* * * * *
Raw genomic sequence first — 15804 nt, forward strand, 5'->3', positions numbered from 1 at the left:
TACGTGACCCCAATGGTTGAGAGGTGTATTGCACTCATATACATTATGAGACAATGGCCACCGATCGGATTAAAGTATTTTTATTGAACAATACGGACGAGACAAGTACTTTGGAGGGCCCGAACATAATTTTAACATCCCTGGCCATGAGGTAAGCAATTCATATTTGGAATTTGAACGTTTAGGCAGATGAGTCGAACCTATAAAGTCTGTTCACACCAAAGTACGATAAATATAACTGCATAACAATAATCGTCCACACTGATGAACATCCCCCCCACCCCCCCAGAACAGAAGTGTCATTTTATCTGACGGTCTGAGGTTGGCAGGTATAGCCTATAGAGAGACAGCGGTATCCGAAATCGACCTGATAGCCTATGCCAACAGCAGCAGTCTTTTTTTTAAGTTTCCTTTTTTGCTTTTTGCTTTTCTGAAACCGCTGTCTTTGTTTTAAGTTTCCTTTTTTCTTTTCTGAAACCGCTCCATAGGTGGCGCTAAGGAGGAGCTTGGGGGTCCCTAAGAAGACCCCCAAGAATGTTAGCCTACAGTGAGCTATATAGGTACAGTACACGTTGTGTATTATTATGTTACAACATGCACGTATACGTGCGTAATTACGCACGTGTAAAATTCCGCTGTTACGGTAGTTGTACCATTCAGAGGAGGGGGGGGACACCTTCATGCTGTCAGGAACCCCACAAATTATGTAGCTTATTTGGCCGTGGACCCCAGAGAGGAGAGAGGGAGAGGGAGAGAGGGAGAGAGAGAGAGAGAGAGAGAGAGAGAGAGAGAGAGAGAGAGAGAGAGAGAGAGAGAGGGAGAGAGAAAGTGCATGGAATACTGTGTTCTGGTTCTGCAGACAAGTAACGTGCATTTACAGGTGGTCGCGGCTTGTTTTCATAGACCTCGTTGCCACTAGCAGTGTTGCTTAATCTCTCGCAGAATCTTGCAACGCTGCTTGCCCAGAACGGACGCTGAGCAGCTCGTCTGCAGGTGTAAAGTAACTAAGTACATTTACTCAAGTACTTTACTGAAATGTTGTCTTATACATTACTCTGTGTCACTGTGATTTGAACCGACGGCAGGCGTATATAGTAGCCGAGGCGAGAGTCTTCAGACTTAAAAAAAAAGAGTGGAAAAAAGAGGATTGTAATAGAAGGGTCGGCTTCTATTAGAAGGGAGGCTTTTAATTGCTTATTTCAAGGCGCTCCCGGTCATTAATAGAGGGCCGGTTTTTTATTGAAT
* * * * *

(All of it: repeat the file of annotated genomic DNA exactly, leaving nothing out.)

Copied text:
Raw genomic sequence first — 15804 nt, forward strand, 5'->3', positions numbered from 1 at the left:
TACGTGACCCCAATGGTTGAGAGGTGTATTGCACTCATATACATTATGAGACAATGGCCACCGATCGGATTAAAGTATTTTTATTGAACAATACGGACGAGACAAGTACTTTGGAGGGCCCGAACATAATTTTAACATCCCTGGCCATGAGGTAAGCAATTCATATTTGGAATTTGAACGTTTAGGCAGATGAGTCGAACCTATAAAGTCTGTTCACACCAAAGTACGATAAATATAACTGCATAACAATAATCGTCCACACTGATGAACATCCCCCCCACCCCCCCAGAACAGAAGTGTCATTTTATCTGACGGTCTGAGGTTGGCAGGTATAGCCTATAGAGAGACAGCGGTATCCGAAATCGACCTGATAGCCTATGCCAACAGCAGCAGTCTTTTTTTTAAGTTTCCTTTTTTGCTTTTTGCTTTTCTGAAACCGCTGTCTTTGTTTTAAGTTTCCTTTTTTCTTTTCTGAAACCGCTCCATAGGTGGCGCTAAGGAGGAGCTTGGGGGTCCCTAAGAAGACCCCCAAGAATGTTAGCCTACAGTGAGCTATATAGGTACAGTACACGTTGTGTATTATTATGTTACAACATGCACGTATACGTGCGTAATTACGCACGTGTAAAATTCCGCTGTTACGGTAGTTGTACCATTCAGAGGAGGGGGGGGACACCTTCATGCTGTCAGGAACCCCACAAATTATGTAGCTTATTTGGCCGTGGACCCCAGAGAGGAGAGAGGGAGAGGGAGAGAGGGAGAGAGAGAGAGAGAGAGAGAGAGAGAGAGAGAGAGAGAGAGAGAGAGAGAGAGAGAGGGAGAGAGAAAGTGCATGGAATACTGTGTTCTGGTTCTGCAGACAAGTAACGTGCATTTACAGGTGGTCGCGGCTTGTTTTCATAGACCTCGTTGCCACTAGCAGTGTTGCTTAATCTCTCGCAGAATCTTGCAACGCTGCTTGCCCAGAACGGACGCTGAGCAGCTCGTCTGCAGGTGTAAAGTAACTAAGTACATTTACTCAAGTACTTTACTGAAATGTTGTCTTATACATTACTCTGTGTCACTGTGATTTGAACCGACGGCAGGCGTATATAGTAGCCGAGGCGAGAGTCTTCAGACTTAAAAAAAAAGAGTGGAAAAAAGAGGATTGTAATAGAAGGGTCGGCTTCTATTAGAAGGGAGGCTTTTAATTGCTTATTTCAAGGCGCTCCCGGTCATTAATAGAGGGCCGGTTTTTTATTGAAT